U Mobile also stated that it has full “faith that DNB will be on schedule for the deployment of quality 5G network infrastructure and that it will carry out the government’s mandate to provide wholesale 5G coverage and capacity on an equitable and non-discriminatory basis via the 5G access agreement.”
Stop delaying 5G deployment
So after all this, the new date for all the MNOs to come to an agreement and sign the contracts with DNB is by the end of September. If this does not happen, the government has announced its intent to allow foreign telco companies to pick up the offer instead and offer the services.
While getting foreign telco providers to offer 5G in Malaysia is least likely to happen, it clearly shows that DNB is pretty much out of options in waiting for the local MNOs to sign the deal. Negotiations are still ongoing and have been ongoing since the previous government was in power.
The reality is though, Malaysia is losing out to other neighboring Asian countries when it comes to making the most of what 5G has to offer. For example, Singapore is already having almost full coverage across the nation with the services benefiting enterprises in most industries. The island state is about to have a dedicated 5G network in its port area as well, enabling the possibility of having remote-controlled ships and self-driving vessels.
Thailand, Vietnam, and Indonesia are also actively working and testing 5G use cases for both the public and enterprise. Thailand already has a 5G hospital while the island of Bali in Indonesia is also leveraging 5G to improve its economy.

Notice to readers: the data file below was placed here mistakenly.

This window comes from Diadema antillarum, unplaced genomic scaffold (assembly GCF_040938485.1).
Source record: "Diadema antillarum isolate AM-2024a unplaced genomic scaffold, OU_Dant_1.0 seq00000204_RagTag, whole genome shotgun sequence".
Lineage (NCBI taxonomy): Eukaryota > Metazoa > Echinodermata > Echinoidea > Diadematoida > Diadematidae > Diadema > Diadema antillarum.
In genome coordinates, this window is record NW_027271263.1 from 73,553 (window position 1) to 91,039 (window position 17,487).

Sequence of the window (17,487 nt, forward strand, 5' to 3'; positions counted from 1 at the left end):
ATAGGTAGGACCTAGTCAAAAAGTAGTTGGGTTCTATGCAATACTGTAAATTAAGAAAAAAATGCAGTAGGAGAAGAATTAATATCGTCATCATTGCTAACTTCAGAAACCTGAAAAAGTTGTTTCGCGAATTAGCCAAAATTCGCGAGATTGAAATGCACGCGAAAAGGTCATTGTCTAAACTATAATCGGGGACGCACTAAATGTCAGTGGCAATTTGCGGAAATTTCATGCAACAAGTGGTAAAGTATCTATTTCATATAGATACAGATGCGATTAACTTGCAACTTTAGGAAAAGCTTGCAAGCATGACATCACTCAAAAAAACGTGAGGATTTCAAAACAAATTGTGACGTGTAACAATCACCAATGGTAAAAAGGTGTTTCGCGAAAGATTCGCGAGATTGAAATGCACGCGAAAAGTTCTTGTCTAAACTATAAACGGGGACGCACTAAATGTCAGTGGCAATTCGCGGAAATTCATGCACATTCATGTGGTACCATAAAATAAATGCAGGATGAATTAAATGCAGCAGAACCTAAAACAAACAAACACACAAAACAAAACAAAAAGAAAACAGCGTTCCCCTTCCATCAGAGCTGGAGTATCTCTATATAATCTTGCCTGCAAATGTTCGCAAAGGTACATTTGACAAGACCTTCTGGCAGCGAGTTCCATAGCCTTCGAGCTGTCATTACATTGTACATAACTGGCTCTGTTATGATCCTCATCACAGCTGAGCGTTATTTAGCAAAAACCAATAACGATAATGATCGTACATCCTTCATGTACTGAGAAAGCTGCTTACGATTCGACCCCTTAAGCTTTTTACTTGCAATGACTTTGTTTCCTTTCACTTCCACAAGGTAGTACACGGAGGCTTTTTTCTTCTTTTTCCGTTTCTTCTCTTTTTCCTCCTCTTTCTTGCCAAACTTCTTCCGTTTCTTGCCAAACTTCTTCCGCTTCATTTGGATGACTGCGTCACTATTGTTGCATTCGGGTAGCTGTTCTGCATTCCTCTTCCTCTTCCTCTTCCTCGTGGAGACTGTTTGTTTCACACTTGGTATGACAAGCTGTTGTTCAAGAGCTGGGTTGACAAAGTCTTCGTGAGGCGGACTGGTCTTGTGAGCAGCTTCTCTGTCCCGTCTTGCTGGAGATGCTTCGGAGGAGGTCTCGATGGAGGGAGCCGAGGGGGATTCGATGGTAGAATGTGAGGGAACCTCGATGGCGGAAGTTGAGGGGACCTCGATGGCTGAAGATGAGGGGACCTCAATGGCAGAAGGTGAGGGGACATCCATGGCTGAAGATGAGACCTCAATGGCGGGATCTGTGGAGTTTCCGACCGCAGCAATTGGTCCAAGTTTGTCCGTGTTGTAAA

Meanwhile, in Malaysia, DNB has signed MOUs for using the technology as well including one with Aerodyne Technology to explore 5G on drone usage. The proposed collaboration leverages the parties’ respective strengths in 5G technology and infrastructure, as well as drone and data analytics capabilities.
Interestingly, Maxis has also been developing private 5G use cases which it hopes to deploy in the near future. While Maxis has not signed the agreement with DNB and is still involved in discussions, the use of a private 5G network is a different scenario, in which enterprises can benefit significantly.
The bottom line is that if the telcos in Malaysia are confident in offering 5G services on their own, perhaps DNB should start thinking about giving opportunities to those that really want to use their services.
From what it seems, DNB continues to make way to provide the telcos with what they want. There is no doubt that some profit will be made by everyone. But right now, it seems that the wait is only delaying the country from achieving its full potential with 5G.
It’s about time DNB steps up and keeps to its deadlines. The last thing anyone wants to hear is another delay or extension from the deadline at the end of September.
Right now, it seems DNB needs the MNOs a lot more than the MNOs need them.